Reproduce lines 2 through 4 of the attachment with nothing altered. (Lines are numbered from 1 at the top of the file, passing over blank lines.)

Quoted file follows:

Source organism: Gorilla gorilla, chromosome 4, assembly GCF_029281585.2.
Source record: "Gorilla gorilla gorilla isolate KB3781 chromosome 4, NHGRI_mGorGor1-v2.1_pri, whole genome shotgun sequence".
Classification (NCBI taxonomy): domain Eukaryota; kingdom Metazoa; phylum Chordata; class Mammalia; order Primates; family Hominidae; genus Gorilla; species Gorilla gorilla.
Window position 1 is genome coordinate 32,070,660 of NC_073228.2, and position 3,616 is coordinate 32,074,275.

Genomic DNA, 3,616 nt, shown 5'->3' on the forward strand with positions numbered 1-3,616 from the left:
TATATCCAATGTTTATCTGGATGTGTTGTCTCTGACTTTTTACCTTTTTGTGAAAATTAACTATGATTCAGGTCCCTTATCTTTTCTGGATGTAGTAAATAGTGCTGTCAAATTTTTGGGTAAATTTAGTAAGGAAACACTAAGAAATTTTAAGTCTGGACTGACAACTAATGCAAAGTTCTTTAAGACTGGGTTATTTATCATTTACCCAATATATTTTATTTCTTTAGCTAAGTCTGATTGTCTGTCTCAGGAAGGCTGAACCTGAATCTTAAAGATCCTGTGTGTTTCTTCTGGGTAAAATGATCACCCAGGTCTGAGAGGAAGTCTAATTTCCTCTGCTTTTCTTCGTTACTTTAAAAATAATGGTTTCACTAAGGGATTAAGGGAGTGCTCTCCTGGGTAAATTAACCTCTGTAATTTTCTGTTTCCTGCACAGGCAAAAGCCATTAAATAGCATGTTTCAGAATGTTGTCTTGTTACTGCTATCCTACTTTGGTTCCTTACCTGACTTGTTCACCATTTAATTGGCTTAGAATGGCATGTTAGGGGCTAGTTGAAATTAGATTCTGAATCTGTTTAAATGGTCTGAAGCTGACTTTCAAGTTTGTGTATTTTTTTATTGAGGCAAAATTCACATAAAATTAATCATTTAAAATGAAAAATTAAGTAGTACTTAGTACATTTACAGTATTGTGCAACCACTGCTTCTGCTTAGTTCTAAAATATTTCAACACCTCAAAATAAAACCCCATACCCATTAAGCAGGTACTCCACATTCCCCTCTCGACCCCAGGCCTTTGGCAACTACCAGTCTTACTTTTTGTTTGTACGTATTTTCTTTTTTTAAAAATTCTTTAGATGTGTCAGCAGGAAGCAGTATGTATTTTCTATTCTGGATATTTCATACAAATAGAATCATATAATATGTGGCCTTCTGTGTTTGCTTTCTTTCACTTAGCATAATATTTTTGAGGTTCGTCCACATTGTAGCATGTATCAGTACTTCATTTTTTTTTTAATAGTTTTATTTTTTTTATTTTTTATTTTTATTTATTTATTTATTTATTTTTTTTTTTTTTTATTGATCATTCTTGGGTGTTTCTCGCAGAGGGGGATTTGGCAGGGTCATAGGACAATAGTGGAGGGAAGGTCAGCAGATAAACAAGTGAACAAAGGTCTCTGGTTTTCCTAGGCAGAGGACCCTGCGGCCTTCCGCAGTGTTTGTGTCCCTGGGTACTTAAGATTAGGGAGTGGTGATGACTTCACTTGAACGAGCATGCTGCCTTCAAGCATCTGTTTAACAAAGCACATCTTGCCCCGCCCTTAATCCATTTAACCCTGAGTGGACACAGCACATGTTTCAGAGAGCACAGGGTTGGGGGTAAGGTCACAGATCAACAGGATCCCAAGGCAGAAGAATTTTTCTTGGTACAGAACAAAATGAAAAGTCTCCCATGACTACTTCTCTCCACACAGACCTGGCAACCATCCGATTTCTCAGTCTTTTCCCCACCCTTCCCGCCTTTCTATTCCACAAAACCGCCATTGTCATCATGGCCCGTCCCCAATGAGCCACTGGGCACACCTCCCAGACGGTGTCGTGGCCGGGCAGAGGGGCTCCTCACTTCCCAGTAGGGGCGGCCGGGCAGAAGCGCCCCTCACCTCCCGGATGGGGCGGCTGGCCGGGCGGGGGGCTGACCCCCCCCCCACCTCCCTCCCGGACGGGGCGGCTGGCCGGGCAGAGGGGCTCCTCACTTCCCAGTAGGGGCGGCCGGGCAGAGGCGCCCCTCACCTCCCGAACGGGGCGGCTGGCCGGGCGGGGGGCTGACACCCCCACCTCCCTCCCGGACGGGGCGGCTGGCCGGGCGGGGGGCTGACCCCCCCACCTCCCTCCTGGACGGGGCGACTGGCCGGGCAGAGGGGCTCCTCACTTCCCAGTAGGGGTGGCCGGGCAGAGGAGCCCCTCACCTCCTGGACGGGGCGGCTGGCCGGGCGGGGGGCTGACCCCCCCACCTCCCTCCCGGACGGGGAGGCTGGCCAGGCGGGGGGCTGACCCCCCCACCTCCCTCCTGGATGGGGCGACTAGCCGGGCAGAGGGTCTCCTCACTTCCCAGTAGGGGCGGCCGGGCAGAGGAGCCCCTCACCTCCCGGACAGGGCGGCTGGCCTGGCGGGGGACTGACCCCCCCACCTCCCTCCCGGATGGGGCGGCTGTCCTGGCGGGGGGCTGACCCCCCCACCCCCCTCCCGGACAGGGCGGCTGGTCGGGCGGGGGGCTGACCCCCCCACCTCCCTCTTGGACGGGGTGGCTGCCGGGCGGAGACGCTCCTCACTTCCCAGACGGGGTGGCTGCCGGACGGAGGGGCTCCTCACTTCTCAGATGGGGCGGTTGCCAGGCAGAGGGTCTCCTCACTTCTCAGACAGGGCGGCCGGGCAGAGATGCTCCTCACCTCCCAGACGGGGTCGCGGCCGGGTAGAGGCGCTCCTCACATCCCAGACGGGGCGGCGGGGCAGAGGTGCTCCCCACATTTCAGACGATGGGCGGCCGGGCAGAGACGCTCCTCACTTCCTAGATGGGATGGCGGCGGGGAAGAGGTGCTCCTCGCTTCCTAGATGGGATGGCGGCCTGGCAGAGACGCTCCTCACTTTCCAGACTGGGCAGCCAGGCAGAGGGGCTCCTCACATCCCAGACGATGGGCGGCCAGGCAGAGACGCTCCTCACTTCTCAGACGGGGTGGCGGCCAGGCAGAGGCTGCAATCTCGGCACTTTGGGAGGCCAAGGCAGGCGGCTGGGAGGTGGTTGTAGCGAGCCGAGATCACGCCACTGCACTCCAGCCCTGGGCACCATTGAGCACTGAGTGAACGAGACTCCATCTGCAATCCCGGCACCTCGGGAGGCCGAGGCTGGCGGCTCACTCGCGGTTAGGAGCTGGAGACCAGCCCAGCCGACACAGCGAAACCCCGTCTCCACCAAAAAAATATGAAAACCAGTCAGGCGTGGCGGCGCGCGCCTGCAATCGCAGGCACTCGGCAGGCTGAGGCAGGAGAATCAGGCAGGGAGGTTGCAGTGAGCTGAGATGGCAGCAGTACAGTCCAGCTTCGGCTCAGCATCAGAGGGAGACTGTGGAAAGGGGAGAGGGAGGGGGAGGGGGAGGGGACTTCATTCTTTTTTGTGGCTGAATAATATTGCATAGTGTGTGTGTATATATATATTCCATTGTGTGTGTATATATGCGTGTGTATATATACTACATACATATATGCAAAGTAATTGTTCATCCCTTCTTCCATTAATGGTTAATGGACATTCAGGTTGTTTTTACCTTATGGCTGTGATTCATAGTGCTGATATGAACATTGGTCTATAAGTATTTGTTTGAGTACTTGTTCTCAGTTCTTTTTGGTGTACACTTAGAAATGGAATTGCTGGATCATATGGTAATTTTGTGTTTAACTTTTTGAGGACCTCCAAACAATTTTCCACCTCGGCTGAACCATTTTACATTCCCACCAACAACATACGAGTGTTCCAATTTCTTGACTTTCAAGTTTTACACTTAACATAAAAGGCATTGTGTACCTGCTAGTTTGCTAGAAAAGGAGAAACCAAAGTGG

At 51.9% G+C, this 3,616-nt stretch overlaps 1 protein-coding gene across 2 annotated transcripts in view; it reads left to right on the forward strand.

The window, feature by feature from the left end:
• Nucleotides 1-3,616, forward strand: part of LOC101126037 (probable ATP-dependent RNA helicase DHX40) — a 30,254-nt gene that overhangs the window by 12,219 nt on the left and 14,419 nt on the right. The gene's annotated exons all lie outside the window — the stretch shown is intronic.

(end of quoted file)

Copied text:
Source record: "Gorilla gorilla gorilla isolate KB3781 chromosome 4, NHGRI_mGorGor1-v2.1_pri, whole genome shotgun sequence".
Classification (NCBI taxonomy): domain Eukaryota; kingdom Metazoa; phylum Chordata; class Mammalia; order Primates; family Hominidae; genus Gorilla; species Gorilla gorilla.
Window position 1 is genome coordinate 32,070,660 of NC_073228.2, and position 3,616 is coordinate 32,074,275.